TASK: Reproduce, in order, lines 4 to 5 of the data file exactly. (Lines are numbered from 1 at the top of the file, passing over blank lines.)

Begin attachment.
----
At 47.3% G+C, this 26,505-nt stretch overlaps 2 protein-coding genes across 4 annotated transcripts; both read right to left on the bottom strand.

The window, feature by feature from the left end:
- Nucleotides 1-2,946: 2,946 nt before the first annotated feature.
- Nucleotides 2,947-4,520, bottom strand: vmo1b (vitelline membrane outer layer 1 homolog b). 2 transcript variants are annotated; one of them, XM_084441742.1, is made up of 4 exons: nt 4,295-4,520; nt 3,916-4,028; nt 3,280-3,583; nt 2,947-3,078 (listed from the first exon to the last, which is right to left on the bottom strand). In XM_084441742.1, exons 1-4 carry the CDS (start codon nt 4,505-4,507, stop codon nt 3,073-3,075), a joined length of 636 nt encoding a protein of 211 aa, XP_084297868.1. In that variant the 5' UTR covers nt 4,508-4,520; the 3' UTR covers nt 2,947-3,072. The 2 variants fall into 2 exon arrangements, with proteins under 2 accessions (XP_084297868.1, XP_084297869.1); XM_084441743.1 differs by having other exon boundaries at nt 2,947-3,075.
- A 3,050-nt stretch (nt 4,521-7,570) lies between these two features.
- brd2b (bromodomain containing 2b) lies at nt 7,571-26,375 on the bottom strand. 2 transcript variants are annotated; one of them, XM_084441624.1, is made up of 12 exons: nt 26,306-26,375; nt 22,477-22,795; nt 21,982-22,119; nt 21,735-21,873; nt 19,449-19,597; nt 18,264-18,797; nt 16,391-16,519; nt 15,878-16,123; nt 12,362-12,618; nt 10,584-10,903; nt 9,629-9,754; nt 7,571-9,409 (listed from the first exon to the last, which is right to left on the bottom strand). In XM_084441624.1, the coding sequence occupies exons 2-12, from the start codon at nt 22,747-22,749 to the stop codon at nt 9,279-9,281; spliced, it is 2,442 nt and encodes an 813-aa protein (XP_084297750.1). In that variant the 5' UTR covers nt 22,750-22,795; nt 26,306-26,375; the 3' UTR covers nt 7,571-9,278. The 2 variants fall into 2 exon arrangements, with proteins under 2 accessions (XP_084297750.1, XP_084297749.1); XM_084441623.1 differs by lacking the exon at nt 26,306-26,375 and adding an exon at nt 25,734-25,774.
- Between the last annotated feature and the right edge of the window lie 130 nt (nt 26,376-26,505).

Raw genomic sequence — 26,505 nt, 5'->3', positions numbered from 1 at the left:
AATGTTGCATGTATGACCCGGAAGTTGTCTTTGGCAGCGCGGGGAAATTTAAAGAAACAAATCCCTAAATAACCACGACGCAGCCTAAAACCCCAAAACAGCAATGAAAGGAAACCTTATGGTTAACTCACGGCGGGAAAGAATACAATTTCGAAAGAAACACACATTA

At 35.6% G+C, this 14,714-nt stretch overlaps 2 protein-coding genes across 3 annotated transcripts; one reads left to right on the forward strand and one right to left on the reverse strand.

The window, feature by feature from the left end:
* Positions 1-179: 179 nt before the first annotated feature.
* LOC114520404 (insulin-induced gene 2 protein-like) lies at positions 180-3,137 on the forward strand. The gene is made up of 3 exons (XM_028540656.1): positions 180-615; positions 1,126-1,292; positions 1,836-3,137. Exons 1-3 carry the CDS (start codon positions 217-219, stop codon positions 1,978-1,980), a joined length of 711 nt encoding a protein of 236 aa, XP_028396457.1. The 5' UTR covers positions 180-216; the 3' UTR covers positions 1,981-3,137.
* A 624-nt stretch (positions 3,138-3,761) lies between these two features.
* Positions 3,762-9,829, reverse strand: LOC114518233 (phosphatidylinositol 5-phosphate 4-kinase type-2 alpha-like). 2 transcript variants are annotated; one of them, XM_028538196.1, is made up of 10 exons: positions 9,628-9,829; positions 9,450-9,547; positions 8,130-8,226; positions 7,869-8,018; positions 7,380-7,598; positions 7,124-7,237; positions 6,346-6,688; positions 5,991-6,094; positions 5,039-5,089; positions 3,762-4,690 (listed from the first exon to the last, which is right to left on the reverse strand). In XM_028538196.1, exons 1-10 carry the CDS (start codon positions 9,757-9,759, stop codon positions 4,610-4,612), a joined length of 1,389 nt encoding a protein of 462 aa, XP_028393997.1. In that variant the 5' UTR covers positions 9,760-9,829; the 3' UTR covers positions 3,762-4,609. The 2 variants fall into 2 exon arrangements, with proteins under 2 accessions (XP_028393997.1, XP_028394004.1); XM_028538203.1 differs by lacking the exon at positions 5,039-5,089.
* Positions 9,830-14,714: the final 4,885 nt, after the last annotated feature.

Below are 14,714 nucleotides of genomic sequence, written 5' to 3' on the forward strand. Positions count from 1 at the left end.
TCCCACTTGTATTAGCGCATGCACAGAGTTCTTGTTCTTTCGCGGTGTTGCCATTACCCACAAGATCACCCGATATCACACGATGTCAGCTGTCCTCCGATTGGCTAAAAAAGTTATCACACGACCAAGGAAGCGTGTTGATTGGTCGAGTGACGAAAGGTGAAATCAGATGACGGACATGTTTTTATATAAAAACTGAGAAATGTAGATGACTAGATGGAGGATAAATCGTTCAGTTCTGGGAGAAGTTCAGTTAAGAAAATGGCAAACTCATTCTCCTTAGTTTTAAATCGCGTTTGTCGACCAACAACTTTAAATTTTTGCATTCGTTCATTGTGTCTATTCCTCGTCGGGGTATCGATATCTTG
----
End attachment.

- Nucleotides 2,947-4,520, bottom strand: vmo1b (vitelline membrane outer layer 1 homolog b). 2 transcript variants are annotated; one of them, XM_084441742.1, is made up of 4 exons: nt 4,295-4,520; nt 3,916-4,028; nt 3,280-3,583; nt 2,947-3,078 (listed from the first exon to the last, which is right to left on the bottom strand). In XM_084441742.1, exons 1-4 carry the CDS (start codon nt 4,505-4,507, stop codon nt 3,073-3,075), a joined length of 636 nt encoding a protein of 211 aa, XP_084297868.1. In that variant the 5' UTR covers nt 4,508-4,520; the 3' UTR covers nt 2,947-3,072. The 2 variants fall into 2 exon arrangements, with proteins under 2 accessions (XP_084297868.1, XP_084297869.1); XM_084441743.1 differs by having other exon boundaries at nt 2,947-3,075.
- A 3,050-nt stretch (nt 4,521-7,570) lies between these two features.